And After All We've Done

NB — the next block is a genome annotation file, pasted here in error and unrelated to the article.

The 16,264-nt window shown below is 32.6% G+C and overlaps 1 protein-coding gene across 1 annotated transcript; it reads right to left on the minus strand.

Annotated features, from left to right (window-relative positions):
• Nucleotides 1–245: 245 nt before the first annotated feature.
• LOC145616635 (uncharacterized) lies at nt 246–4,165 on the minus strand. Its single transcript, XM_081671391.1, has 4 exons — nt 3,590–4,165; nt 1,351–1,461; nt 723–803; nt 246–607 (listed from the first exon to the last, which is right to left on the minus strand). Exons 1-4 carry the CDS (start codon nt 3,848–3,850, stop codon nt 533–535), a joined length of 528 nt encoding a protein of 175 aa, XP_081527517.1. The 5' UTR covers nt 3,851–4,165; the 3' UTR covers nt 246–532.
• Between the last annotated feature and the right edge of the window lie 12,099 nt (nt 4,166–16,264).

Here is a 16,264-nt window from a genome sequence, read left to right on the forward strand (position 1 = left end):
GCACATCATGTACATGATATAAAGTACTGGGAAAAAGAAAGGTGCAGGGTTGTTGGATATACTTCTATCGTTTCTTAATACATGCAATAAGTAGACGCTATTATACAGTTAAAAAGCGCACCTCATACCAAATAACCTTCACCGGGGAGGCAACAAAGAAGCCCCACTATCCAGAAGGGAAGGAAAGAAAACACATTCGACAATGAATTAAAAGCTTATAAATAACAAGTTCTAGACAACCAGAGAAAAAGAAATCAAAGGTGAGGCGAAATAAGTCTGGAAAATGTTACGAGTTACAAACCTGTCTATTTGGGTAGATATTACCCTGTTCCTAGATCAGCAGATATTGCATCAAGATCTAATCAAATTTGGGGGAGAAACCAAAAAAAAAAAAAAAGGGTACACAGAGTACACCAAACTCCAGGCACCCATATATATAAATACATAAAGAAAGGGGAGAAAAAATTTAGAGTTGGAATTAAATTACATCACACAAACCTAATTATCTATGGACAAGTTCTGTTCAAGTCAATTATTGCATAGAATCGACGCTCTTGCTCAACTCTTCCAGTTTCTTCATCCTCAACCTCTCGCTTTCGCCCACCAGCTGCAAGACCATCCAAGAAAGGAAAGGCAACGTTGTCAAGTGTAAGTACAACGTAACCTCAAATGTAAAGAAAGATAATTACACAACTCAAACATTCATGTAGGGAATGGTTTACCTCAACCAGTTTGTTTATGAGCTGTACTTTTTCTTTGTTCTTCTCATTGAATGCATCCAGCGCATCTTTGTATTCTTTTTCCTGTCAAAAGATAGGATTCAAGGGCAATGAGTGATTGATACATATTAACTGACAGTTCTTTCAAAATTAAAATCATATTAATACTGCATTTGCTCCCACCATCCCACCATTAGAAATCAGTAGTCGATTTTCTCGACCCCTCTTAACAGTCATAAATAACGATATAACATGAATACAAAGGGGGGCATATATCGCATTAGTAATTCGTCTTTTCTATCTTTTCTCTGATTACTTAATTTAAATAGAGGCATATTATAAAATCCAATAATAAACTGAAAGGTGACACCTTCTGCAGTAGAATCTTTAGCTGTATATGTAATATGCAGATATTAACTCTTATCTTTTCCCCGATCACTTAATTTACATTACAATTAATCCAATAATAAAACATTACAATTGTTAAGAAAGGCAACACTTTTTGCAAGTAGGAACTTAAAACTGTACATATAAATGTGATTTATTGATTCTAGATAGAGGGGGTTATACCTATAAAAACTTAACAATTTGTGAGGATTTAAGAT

With typical ingratitude, officials from developing countries have been complaining about the tactics used by the civilised world at climate change summits. A report by the World Development Movement includes various outpourings of hatred and envy from representatives of nations which have yet to develop a correct attitude towards enlightened values and market forces. Intransigent and backsliding elements have even criticised the Lower (now Upper) Miliband's attempts, as the representative of Gordon Brown's government, to persuade the lower orders to sign up to an accord that would be good for British business. Others have criticised the West for failing to adhere to procedure, as though the emergency of climate change were outweighed by the mere legalistic business of having a few brown people represented at this or that meeting. A diplomat from Tuvalu laid bare the inadequacies of the Third World's vision by saying: "Can I suggest that it looks like we are being offered 30 pieces of silver to betray our people and our future? Mr President, our future is not for sale". This is certainly not the sort of attitude that gets a country punching above its weight on the international stage.